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time, a fuller picture of those suspected in the plot came into focus, including abdelhamid abaaoud, the alleged mastermind. the belgian-born militant is seen here in the islamic state propaganda magazine, but is now believed to be in syria. in all, at least eight men mounted the friday attacks. at the bataclan theater, at the stade de france and two restaurants. at least one attacker carried a possibly-fake syrian passport and may have entered europe 6through greece, with the flood of refugees. most of the others are believed to be french-born muslims who may have traveled to syria. seven died in the attack, while the eighth, 26-year-old salah abdeslam, is thought to have escaped to brussels. with that in mind, president hollande announced drastically- stepped-up security measures, including broader police powers and border controls. it's the third day of mourning for the city of paris, government buildings, museums even the eiffel tower are closed. people around the city are now
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thinking about what to do next. >>: closing down the borders won't change anything, you know there's always - we always have refugees coming in the country, in any other countries. >> sreenivasan: we sat down with 49-year old emmanuells pohrel outside a cafe as trucks made their morning deliveries. >>: if you think of security all the time you become crazy and paranoid. >> sreenivasan: pohrel is also concerned about the increasing scrutiny refugees and immigrants will face. >>: i don't think those people who come in are terrorists, they're just going away from a country where there's war. >> sreenivasan: this is a tension playing out across the city and perhaps the country, even as young and old visit the sites of friday night's rampage, to pay their respects, to grieve. while we spoke to brigitte fraisse outside the cambodian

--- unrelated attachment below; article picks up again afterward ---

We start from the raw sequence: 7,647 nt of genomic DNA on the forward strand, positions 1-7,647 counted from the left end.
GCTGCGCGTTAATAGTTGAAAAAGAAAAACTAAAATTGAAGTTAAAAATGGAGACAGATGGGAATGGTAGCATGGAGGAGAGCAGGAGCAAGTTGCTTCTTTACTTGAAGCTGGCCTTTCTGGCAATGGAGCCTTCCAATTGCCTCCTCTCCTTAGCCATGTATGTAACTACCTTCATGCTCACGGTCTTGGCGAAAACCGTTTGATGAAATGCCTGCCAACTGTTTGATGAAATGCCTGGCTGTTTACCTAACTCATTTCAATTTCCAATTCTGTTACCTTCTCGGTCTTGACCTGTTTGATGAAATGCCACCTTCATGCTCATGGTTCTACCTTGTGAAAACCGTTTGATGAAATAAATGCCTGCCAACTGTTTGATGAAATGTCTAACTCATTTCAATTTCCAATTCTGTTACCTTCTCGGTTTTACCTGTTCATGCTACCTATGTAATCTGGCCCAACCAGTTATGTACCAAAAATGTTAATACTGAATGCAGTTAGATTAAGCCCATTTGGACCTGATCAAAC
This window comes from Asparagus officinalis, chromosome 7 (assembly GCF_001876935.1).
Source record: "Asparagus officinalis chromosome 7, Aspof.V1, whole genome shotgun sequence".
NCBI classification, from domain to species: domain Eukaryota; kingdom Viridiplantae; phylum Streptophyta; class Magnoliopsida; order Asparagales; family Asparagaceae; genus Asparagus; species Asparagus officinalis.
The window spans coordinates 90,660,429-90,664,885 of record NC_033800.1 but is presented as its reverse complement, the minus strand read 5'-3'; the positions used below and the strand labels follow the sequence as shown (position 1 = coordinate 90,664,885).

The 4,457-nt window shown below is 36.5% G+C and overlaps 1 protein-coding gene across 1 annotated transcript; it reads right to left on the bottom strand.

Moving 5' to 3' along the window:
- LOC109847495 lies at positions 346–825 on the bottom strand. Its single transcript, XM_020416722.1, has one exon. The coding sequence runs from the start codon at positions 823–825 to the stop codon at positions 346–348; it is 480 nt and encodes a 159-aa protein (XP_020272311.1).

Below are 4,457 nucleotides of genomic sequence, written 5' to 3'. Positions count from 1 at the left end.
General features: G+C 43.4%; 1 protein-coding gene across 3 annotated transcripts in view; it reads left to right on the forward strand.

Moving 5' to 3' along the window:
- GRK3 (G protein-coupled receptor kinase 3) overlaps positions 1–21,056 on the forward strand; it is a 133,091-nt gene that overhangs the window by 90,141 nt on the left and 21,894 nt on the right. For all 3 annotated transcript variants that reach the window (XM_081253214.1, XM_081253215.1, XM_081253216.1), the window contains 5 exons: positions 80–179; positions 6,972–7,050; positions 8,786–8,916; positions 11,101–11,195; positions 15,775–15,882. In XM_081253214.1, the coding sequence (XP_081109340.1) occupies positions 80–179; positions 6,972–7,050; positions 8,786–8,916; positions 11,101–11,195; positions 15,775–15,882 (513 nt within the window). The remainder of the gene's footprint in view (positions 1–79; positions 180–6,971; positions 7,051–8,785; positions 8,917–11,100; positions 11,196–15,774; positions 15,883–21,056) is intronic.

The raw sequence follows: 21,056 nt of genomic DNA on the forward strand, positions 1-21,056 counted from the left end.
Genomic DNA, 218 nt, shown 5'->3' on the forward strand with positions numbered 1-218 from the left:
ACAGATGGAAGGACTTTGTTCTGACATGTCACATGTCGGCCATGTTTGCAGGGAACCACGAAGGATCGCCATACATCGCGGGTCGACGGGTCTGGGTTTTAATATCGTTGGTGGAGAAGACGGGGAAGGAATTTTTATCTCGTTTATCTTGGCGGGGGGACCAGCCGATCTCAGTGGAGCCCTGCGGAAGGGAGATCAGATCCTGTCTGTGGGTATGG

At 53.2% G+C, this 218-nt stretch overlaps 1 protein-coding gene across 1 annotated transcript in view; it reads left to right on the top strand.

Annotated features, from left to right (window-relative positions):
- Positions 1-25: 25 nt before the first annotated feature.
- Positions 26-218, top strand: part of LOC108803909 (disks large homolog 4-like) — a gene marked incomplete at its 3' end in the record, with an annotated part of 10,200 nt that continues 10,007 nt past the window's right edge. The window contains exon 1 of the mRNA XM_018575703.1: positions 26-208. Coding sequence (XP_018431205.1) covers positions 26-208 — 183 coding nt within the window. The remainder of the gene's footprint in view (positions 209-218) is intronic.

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restaurant that was struck friday night, her daughter introduced her to, another woman walking by. that woman said, close the borders, while ms, fraisse said open the borders. in a different neighborhood, we met an anxious 63 year old realtor named thierry preguica. >> ( translated ): i think the western world crumbles little by little. i think we're facing a problem we don't control any longer. >> sreenivasan: pregucia is on the side of increased security at the borders. >> ( translated ): unfortunately, today, we need to strike hard, because we are facing a very determined, blind enemy, who has no logic, or rather, has a barbaric logic. so today, our established rules, they are a bit dated i think. >> we have always understood this would be a long-term campaign. there will be setbacks and there will be successes. the terrible events in paris were obviously a terrible and sickening setback. >> sreenivasan: president obama, at the g-20 in turkey, acknowledged islamic state had struck a major blow, but he defended u.s. strategy against repeated questions about whether he's underestimated the